In so far as concessions, The packers like all other NFL teams miss the target. They will sell more product at a lower price, than trying to maximize the margin on each sale ($5 a beer vs. $8 as an example). The fans are already in the stadium, don't rob us. Of course, we have the choice of not spending $, as another fan pointed out.

The Packers have a unique setup, super loyal fan base, year round stadium access, astranomical season waiting list, team jersey and other merchandise (top 5 in NFL sales, I think), why continue to screw your fans. Fine, raise ticket $, don't over charge for all the other stuff.

That does nothing to enhance your fan stadium experience. It just pisses off your loyal fans.

Go Pack

bleedsgreen's picture

Great article and great medicine for some of the more utopian socialistic Packer fans out there.

This type of corporate management is always maddening, but more so with the Packers who actually have an opporunity to lead in this regard. Leave a bit of value in there for the consumer and they will repay you in spades. Keep the food and beer reasonable, the fracking Legion Halls and Church Auxilliaries making their nice charity cuts each week, and have everything else expensive and "with the times" as they claim, and Lambeau will still be raking in sufficient (and sustainable) dough for the organization. It's a certain type of profiteering that just seems to spite itself, following a "raise prices or die" ideology, even if it dries up demand.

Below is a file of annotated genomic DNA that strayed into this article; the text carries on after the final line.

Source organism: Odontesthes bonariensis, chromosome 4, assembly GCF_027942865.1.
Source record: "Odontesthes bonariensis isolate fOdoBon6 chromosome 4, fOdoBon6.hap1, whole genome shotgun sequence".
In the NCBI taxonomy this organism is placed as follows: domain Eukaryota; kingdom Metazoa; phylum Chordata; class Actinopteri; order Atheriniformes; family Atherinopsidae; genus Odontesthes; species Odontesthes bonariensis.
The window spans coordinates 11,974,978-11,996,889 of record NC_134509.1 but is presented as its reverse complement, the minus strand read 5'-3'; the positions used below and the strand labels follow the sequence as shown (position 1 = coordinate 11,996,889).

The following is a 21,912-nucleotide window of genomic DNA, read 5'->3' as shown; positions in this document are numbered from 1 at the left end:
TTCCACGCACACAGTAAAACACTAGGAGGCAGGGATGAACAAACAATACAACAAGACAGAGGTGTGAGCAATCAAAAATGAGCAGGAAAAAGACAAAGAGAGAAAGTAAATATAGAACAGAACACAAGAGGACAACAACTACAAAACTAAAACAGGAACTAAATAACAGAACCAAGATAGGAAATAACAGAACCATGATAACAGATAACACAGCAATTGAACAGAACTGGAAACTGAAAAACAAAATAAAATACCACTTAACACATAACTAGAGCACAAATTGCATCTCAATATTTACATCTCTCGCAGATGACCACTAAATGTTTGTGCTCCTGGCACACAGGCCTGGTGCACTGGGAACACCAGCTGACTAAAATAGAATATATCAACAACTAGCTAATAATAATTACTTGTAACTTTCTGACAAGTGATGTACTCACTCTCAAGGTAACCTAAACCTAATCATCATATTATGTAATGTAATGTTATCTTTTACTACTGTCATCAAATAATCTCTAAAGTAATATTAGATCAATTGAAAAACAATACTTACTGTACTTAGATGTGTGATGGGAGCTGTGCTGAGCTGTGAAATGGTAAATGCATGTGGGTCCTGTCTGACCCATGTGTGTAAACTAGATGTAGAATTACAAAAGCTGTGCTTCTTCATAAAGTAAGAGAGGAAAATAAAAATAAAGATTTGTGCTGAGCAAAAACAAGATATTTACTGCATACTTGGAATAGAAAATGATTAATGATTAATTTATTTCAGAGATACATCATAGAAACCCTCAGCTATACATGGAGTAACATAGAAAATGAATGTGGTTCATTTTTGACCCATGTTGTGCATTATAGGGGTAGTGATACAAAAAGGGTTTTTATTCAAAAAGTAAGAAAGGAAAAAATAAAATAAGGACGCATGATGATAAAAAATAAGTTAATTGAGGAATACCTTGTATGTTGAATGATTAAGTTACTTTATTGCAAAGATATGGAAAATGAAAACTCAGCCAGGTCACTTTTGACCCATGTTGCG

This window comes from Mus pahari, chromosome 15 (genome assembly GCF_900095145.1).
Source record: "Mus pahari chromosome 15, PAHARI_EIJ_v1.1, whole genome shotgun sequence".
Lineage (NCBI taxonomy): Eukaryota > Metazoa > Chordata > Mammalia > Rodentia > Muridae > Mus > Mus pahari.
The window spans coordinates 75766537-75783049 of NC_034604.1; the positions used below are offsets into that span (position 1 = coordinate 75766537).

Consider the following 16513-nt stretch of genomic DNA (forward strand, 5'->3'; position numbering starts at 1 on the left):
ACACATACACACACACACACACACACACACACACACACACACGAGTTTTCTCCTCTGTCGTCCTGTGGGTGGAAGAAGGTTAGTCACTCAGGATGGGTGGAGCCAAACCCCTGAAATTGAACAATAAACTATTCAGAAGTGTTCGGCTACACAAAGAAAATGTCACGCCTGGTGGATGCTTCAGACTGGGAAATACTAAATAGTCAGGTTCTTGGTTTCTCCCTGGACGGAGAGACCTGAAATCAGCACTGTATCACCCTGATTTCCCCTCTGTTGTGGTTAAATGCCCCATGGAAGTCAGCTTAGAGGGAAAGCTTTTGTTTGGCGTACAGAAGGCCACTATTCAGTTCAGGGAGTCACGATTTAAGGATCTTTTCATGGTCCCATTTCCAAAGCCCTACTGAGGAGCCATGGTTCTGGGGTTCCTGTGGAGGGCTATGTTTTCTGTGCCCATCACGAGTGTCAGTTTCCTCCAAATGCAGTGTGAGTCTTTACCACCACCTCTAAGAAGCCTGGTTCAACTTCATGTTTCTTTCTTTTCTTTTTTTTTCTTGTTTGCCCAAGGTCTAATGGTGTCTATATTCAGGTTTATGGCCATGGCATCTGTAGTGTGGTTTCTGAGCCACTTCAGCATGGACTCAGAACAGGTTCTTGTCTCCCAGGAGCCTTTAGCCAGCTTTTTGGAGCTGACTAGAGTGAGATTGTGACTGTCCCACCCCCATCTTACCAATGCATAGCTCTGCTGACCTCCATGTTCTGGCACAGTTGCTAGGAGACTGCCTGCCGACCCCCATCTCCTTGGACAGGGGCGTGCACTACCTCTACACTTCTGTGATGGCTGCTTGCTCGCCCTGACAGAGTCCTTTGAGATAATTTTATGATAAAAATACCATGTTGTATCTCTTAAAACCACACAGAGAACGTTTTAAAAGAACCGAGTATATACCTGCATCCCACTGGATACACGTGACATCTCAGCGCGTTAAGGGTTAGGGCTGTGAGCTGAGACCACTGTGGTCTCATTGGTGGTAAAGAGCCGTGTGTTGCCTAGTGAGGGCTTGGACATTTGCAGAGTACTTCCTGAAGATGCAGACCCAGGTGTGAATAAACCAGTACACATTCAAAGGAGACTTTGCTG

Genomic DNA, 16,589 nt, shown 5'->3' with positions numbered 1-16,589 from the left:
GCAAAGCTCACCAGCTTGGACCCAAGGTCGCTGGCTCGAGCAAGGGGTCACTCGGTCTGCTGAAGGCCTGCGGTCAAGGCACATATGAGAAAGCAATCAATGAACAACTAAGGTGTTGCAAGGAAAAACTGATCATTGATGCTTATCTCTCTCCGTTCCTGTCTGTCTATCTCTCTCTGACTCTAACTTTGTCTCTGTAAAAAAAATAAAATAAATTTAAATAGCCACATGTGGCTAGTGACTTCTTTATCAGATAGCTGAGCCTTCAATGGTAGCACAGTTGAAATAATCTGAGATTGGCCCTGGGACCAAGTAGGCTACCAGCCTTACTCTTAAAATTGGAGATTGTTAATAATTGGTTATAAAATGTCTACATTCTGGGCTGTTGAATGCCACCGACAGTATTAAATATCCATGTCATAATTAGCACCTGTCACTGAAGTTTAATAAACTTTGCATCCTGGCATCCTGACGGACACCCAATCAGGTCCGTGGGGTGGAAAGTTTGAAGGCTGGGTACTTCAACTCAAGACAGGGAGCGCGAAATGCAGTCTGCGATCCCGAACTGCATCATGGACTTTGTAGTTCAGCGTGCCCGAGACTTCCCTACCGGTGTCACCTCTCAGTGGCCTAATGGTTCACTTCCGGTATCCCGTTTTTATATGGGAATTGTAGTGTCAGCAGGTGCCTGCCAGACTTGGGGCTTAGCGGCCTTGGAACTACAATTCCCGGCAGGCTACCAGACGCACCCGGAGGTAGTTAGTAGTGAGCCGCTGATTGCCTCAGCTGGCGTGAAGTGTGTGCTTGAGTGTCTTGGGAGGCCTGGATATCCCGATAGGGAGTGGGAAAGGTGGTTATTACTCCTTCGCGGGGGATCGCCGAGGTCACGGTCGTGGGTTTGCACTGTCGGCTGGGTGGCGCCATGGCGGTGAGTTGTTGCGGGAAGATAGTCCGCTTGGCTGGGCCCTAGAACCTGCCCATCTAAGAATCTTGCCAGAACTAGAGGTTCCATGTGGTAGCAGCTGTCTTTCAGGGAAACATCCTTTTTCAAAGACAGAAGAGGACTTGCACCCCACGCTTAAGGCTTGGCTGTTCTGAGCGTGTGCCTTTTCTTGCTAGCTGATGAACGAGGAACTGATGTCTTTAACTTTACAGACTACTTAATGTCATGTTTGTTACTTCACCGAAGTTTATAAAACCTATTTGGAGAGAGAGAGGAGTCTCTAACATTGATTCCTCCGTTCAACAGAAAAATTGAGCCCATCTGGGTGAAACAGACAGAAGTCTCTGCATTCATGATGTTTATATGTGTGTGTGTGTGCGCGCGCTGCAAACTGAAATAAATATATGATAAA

It's like they'd rather, given the same profit, sell less for more, rather than the opposite. But when food and drink and local charity is on the line… why go the dark way? Embrace the light whenever you can GBPackers. We know this can't operate as an entirely idealistic enterprise, but when you can make the idealist choice and still sustain profit, do it, dammit - this is Wiscahnsin - it's how we roll (or used to).

Josh's picture

Even though everyone loves them being "fan-owned" this monopoly does what every other monopoly does. Set prices, increase them every year possible. And most of you saps are fine wih going to a cold-ass stadium, sitting around during TV timeouts, and generally not mattering to the team.

Franklin Hillside's picture

You need a hug.

Doug In Sandpoint's picture

Nice article CD. Just wondering, how much does a paper route make these days? A $13 ticket to the game cost you 43% of your weekly earnings. If you make $213/ week delivering papers now, it would be about the same percentage (for that $92 ticket).